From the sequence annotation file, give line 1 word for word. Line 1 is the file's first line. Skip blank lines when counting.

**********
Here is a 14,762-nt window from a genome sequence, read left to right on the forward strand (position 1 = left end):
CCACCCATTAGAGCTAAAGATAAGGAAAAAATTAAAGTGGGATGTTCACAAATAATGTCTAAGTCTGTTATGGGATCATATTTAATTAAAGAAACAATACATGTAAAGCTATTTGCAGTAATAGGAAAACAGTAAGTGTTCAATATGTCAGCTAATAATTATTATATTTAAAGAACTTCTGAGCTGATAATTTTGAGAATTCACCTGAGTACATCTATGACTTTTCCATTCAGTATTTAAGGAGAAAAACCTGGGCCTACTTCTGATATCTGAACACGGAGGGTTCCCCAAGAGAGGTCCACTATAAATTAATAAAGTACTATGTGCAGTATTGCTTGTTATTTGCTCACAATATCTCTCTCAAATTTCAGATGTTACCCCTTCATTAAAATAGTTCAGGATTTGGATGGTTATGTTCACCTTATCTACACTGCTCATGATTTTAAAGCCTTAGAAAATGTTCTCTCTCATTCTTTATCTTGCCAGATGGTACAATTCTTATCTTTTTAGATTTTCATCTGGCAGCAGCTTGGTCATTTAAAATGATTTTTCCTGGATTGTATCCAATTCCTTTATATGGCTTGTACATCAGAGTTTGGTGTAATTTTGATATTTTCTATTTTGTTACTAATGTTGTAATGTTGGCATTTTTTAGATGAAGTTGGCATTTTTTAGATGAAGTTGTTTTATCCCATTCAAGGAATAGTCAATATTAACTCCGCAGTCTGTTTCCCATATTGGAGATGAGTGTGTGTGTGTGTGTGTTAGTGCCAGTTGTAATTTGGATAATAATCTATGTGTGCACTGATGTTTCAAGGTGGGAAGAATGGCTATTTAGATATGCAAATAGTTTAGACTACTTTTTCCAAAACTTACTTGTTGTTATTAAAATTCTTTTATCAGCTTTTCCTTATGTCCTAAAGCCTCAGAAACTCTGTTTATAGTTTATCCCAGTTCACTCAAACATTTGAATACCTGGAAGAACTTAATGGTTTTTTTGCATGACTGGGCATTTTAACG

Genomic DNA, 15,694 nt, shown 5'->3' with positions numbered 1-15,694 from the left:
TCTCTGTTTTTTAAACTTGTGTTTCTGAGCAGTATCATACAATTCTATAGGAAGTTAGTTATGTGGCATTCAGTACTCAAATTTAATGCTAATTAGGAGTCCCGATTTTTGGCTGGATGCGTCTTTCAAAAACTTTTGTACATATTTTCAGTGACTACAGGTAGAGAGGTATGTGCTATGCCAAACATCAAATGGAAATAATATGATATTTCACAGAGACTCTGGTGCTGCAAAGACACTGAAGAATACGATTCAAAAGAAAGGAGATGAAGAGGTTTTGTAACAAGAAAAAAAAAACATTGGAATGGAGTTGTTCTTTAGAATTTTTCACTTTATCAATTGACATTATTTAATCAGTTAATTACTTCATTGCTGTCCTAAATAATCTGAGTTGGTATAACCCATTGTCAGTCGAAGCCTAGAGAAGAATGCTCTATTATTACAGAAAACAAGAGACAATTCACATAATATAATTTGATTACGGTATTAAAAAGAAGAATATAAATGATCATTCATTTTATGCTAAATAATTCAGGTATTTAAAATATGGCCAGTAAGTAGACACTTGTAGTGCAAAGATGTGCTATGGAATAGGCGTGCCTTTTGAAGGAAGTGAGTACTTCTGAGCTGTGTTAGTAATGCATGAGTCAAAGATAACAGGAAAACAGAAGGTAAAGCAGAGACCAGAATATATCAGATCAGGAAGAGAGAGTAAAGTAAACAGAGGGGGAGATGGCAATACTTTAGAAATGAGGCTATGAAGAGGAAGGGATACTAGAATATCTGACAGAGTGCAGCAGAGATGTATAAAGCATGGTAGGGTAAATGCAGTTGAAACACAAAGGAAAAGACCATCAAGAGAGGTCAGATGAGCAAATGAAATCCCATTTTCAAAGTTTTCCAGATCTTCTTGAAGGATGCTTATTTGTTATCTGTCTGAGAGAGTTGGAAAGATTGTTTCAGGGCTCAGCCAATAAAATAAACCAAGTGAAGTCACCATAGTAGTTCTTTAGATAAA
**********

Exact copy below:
Here is a 14,762-nt window from a genome sequence, read left to right on the forward strand (position 1 = left end):